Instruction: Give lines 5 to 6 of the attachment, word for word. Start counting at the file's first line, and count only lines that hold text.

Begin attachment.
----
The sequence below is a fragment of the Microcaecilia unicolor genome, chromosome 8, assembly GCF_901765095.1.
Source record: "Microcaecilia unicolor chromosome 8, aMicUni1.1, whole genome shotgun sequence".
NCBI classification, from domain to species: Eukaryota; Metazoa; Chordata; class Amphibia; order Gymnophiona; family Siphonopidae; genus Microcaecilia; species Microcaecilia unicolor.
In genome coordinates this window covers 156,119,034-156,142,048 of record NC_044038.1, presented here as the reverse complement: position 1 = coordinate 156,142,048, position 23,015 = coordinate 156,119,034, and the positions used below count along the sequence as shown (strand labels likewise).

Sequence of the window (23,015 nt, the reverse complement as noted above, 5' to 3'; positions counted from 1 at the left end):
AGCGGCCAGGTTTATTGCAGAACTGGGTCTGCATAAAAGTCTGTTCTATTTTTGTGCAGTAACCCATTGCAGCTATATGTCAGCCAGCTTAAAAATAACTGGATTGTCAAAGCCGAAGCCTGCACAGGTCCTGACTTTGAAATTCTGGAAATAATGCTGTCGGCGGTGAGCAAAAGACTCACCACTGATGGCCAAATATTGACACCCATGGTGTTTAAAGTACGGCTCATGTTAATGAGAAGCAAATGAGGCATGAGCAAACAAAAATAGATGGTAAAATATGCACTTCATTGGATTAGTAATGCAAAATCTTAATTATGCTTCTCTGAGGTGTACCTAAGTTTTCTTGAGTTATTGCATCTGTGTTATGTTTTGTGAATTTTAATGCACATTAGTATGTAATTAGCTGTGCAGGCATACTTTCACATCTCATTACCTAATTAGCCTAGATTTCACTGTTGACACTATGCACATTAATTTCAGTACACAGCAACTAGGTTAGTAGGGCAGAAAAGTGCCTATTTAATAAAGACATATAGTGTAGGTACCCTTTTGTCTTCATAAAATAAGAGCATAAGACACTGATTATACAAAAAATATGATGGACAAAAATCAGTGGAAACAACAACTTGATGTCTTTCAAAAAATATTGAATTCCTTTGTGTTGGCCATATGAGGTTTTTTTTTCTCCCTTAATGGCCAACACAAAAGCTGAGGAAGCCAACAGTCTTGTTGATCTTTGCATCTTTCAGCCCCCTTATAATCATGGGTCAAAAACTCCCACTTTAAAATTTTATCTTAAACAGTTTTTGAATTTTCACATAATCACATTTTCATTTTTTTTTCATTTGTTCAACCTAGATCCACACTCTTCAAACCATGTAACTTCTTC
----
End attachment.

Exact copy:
Sequence of the window (23,015 nt, the reverse complement as noted above, 5' to 3'; positions counted from 1 at the left end):
AGCGGCCAGGTTTATTGCAGAACTGGGTCTGCATAAAAGTCTGTTCTATTTTTGTGCAGTAACCCATTGCAGCTATATGTCAGCCAGCTTAAAAATAACTGGATTGTCAAAGCCGAAGCCTGCACAGGTCCTGACTTTGAAATTCTGGAAATAATGCTGTCGGCGGTGAGCAAAAGACTCACCACTGATGGCCAAATATTGACACCCATGGTGTTTAAAGTACGGCTCATGTTAATGAGAAGCAAATGAGGCATGAGCAAACAAAAATAGATGGTAAAATATGCACTTCATTGGATTAGTAATGCAAAATCTTAATTATGCTTCTCTGAGGTGTACCTAAGTTTTCTTGAGTTATTGCATCTGTGTTATGTTTTGTGAATTTTAATGCACATTAGTATGTAATTAGCTGTGCAGGCATACTTTCACATCTCATTACCTAATTAGCCTAGATTTCACTGTTGACACTATGCACATTAATTTCAGTACACAGCAACTAGGTTAGTAGGGCAGAAAAGTGCCTATTTAATAAAGACATATAGTGTAGGTACCCTTTTGTCTTCATAAAATAAGAGCATAAGACACTGATTATACAAAAAATATGATGGACAAAAATCAGTGGAAACAACAACTTGATGTCTTTCAAAAAATATTGAATTCCTTTGTGTTGGCCATATGAGGTTTTTTTTTCTCCCTTAATGGCCAACACAAAAGCTGAGGAAGCCAACAGTCTTGTTGATCTTTGCATCTTTCAGCCCCCTTATAATCATGGGTCAAAAACTCCCACTTTAAAATTTTATCTTAAACAGTTTTTGAATTTTCACATAATCACATTTTCATTTTTTTTTCATTTGTTCAACCTAGATCCACACTCTTCAAACCATGTAACTTCTTC